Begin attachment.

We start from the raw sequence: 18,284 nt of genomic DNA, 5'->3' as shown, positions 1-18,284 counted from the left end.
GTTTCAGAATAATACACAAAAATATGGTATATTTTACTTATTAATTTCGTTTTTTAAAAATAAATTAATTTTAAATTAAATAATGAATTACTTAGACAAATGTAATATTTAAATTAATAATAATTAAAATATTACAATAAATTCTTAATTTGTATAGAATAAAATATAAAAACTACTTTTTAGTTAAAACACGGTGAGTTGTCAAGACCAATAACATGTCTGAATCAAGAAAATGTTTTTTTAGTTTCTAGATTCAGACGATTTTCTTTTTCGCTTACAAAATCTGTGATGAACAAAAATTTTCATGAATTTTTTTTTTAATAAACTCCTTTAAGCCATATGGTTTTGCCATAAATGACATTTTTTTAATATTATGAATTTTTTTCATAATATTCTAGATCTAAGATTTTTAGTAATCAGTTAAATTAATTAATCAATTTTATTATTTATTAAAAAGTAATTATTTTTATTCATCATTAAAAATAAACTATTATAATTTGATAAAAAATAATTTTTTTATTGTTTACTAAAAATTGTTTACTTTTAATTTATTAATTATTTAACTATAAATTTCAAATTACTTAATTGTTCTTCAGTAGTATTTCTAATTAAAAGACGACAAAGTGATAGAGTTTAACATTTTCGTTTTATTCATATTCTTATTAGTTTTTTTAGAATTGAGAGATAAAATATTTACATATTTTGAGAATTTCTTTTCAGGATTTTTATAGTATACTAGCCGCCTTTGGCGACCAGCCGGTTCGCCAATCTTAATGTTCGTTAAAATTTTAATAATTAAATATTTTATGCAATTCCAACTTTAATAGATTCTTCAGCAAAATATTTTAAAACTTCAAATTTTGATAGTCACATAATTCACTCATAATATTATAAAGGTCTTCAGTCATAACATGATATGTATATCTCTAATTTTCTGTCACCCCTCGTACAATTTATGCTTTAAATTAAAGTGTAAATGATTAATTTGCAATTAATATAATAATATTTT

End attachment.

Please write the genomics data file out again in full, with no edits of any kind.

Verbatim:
We start from the raw sequence: 18,284 nt of genomic DNA, 5'->3' as shown, positions 1-18,284 counted from the left end.
GTTTCAGAATAATACACAAAAATATGGTATATTTTACTTATTAATTTCGTTTTTTAAAAATAAATTAATTTTAAATTAAATAATGAATTACTTAGACAAATGTAATATTTAAATTAATAATAATTAAAATATTACAATAAATTCTTAATTTGTATAGAATAAAATATAAAAACTACTTTTTAGTTAAAACACGGTGAGTTGTCAAGACCAATAACATGTCTGAATCAAGAAAATGTTTTTTTAGTTTCTAGATTCAGACGATTTTCTTTTTCGCTTACAAAATCTGTGATGAACAAAAATTTTCATGAATTTTTTTTTTAATAAACTCCTTTAAGCCATATGGTTTTGCCATAAATGACATTTTTTTAATATTATGAATTTTTTTCATAATATTCTAGATCTAAGATTTTTAGTAATCAGTTAAATTAATTAATCAATTTTATTATTTATTAAAAAGTAATTATTTTTATTCATCATTAAAAATAAACTATTATAATTTGATAAAAAATAATTTTTTTATTGTTTACTAAAAATTGTTTACTTTTAATTTATTAATTATTTAACTATAAATTTCAAATTACTTAATTGTTCTTCAGTAGTATTTCTAATTAAAAGACGACAAAGTGATAGAGTTTAACATTTTCGTTTTATTCATATTCTTATTAGTTTTTTTAGAATTGAGAGATAAAATATTTACATATTTTGAGAATTTCTTTTCAGGATTTTTATAGTATACTAGCCGCCTTTGGCGACCAGCCGGTTCGCCAATCTTAATGTTCGTTAAAATTTTAATAATTAAATATTTTATGCAATTCCAACTTTAATAGATTCTTCAGCAAAATATTTTAAAACTTCAAATTTTGATAGTCACATAATTCACTCATAATATTATAAAGGTCTTCAGTCATAACATGATATGTATATCTCTAATTTTCTGTCACCCCTCGTACAATTTATGCTTTAAATTAAAGTGTAAATGATTAATTTGCAATTAATATAATAATATTTT